Cross Cultural Perspectives

Topics: Employment, Wage, Minimum wage Pages: 5 (941 words) Published: January 19, 2015

Cross Cultural Perspectives
ETH/316 Ethics and Social Responsibility

Cross-Cultural Perspectives
Nike has been a provider of athletic apparel for years, the Nike Swoosh is a global icon seen from New York, Philippines, China, and Manila just to name a few countries. Nike is synonymous with sporting events of every magnitude and is seen as a multinational presence. In the early 1990’s Nike began to outsource its supply chain operations to contract-factories operating in nations such as Bangladesh, Taiwan, the Philippines, Thailand, Vietnam, Moldova, Argentina, Nicaragua, Mexico, Sri Lanka, Turkey, China, and India with more that are not mentioned (Nike, Inc., n.d.). Nike has a reputation to uphold regardless of what country they are manufacturing out of but they have been faced with child labor claims, low wages, harsh treatment of employees, and unsafe working conditions. Ethical Perspectives in Global Organization

In the United States a person must be a certain age to work a 40 hour work week, be paid at least minimum wage, treatment is good compared to foreign nations, and the working conditions meet OSHA standards. Other countries do not have these luxuries. In Indonesia there have been claims of worker abuse by a workers employed at a Converse sneaker manufacturing facility who is owned by Nike, a worker claimed she was kicked by a supervisor after making a mistake in cutting rubber for a shoe, other claim shoes have been thrown at them, other workers slapped or subjected to serious and egregious physical and verbal abuse. (Huffington Post, 2011). Bangladesh features some of the cheapest factories in the world, but not without cost. A Nike Inc employee knew of the dangers to produce goods in Bangladesh, this employee along with several other colleagues went to inspect one of the Nike suppliers. Unsafe working conditions, windows nailed shut causing a safety hazard if there was a fire, this location was shut down due to these safety violations. Nike’s view on salaries has been left to the different companies that run the manufacturing sights. A riot broke out in Bangladesh in June 2013 over a $12 a month raise from $74 to $88 per month, this a month of work for $74 dollars (RT Question More, 2013). This type of monthly pay would not be acceptable in the United States but Nike will not step in and help the people who are making their company profitable. During the 1990’s Nike had to deal with criticism of child labor in Cambodia and Pakistan in factories it contracted to make soccer balls. Pictures surfaces of children sewing the soccer balls and was a negative impact on Nike. Nike has since stated that the minimum age requirement for manufacturing jobs is 18 and clothing apparel is 16, but there are claims that age verification can be difficult as in some countries there is no documentation of birth or false documentation can be purchased. Perspectives across Cultures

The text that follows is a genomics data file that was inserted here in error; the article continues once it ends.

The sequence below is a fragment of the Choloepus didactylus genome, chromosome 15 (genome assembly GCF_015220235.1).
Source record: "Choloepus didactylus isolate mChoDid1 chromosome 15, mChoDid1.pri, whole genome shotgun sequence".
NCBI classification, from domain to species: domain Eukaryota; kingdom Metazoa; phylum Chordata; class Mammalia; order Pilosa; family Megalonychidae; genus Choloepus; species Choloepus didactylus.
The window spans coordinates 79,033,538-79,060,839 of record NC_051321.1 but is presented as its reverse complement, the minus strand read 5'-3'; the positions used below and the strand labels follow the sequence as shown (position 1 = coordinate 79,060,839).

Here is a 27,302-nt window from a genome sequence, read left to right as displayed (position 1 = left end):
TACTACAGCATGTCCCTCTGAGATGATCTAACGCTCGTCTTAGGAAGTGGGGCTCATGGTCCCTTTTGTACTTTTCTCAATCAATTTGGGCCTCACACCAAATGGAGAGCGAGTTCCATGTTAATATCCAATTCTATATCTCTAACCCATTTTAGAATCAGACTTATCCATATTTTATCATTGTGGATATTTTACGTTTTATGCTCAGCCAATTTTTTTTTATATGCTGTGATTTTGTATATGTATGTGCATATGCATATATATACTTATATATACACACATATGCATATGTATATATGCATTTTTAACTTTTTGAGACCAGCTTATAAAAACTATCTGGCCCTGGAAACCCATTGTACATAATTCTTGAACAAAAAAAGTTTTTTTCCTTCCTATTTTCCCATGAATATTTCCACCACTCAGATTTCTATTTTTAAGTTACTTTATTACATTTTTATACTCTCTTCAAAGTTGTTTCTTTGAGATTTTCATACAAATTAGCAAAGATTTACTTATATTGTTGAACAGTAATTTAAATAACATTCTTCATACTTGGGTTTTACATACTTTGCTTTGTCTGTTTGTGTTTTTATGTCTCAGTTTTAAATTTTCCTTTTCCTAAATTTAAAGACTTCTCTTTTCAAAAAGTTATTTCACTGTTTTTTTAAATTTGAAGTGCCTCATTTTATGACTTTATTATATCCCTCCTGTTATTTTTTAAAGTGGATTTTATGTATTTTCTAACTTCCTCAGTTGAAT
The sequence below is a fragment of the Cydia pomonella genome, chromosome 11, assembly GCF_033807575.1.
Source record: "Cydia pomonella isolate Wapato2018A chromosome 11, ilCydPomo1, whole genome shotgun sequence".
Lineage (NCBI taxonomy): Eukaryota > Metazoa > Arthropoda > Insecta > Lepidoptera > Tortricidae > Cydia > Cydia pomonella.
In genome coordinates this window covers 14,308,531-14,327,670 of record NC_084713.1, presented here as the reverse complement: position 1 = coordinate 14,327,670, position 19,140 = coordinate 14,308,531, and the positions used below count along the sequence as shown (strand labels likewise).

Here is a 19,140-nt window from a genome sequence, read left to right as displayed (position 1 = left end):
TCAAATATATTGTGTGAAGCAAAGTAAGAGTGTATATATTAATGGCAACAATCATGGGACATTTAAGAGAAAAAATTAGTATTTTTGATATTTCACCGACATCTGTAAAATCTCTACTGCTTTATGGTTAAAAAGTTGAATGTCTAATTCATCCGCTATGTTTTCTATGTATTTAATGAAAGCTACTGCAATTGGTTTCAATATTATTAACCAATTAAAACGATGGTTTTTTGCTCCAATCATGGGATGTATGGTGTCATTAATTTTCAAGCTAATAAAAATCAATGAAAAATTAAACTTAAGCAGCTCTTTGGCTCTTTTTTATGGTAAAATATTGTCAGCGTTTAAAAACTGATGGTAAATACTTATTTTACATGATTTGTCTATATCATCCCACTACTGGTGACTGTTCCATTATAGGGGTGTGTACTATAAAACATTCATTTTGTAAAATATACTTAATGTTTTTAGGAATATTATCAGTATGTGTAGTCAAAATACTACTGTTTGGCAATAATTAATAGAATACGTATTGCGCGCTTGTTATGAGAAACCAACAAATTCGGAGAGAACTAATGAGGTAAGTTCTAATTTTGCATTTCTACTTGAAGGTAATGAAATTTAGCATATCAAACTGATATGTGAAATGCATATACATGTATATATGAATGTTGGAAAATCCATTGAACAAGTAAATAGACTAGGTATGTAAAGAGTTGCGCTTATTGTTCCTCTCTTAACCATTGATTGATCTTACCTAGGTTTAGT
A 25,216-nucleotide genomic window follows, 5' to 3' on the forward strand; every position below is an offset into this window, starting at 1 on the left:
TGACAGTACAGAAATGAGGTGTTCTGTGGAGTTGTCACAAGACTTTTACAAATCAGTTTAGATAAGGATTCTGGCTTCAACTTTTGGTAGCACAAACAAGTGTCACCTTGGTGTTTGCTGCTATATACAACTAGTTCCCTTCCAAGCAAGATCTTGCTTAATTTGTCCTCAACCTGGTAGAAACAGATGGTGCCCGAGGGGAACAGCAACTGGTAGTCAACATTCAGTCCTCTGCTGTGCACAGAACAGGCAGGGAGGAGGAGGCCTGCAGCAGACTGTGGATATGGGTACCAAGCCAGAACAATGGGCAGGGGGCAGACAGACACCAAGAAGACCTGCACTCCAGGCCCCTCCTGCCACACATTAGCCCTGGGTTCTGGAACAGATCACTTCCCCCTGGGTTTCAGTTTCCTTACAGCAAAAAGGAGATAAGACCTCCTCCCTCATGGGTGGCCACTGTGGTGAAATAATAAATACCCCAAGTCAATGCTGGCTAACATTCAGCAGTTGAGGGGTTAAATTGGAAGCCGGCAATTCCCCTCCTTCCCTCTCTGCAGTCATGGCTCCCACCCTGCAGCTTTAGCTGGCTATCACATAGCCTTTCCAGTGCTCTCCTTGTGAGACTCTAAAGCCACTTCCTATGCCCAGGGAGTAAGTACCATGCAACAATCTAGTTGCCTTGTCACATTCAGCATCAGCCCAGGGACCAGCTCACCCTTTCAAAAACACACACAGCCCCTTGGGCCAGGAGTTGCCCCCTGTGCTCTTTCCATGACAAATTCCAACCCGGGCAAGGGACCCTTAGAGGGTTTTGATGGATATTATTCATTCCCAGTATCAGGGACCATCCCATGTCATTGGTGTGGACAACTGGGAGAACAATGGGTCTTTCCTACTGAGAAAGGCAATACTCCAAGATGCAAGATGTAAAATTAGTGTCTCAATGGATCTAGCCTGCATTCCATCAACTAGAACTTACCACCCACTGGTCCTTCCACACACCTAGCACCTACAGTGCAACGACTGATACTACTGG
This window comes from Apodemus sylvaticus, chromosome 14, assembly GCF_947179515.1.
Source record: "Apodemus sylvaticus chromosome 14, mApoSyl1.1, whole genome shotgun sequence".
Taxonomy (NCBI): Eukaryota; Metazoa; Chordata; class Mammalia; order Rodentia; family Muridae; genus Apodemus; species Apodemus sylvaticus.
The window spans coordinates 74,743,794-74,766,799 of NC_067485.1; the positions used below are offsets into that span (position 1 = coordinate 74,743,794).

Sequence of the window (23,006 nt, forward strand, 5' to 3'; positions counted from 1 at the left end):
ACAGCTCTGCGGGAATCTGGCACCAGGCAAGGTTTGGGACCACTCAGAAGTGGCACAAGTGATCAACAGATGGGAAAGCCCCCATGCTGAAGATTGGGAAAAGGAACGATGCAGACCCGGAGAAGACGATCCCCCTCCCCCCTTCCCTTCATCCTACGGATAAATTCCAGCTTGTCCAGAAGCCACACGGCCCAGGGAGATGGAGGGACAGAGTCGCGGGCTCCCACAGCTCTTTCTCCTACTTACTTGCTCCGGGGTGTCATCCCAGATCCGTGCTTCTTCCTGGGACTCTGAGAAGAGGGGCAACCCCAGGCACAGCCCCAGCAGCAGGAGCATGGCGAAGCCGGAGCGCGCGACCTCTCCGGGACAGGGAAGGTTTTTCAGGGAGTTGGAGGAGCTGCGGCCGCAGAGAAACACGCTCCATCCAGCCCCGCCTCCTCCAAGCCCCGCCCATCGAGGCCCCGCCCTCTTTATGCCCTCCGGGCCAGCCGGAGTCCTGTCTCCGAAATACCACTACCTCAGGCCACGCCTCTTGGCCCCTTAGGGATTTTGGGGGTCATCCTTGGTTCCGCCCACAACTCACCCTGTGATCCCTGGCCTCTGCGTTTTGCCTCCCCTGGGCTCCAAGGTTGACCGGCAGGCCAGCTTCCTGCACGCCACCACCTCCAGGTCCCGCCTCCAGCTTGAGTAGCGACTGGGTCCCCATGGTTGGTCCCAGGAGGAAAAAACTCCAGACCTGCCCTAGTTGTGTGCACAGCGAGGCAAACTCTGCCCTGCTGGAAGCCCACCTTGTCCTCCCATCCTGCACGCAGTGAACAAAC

The United States has child labor laws in effect to protect children from working before a certain age, and there are also laws that require a minimum wage be paid, and laws requiring safe working conditions. Nike factories in the United States pay more than the wages paid in other countries $74 month wages earned is not acceptable regardless of what country an employee is from. The minimum wage in the United States ranges from $5.15 to $9.50 per hour depending on what state you live in this comes to $824.00 to $1,520.00 per month and this is based on a 40 hour work week (National Conference of State Legislators, 2014). Labor unions, equal employment opportunity, and other organizations help employees in the United States get a fair shot at making a decent wage, other countries do not have this assistance and therefore are at the will of their employers. Nike has decided to leave the wage issue in the hands of the contract companies but do not seem to remember that people will read or hear about the low wages, unfair working...

References: National Conference of State Legislators, 2014. State minimum wages
Nike, Inc., n.d. Cross-cultural supply chain strategies.
RT Question more, 2013. Clashes as thousands of Cambodians protest nike factory work conditions
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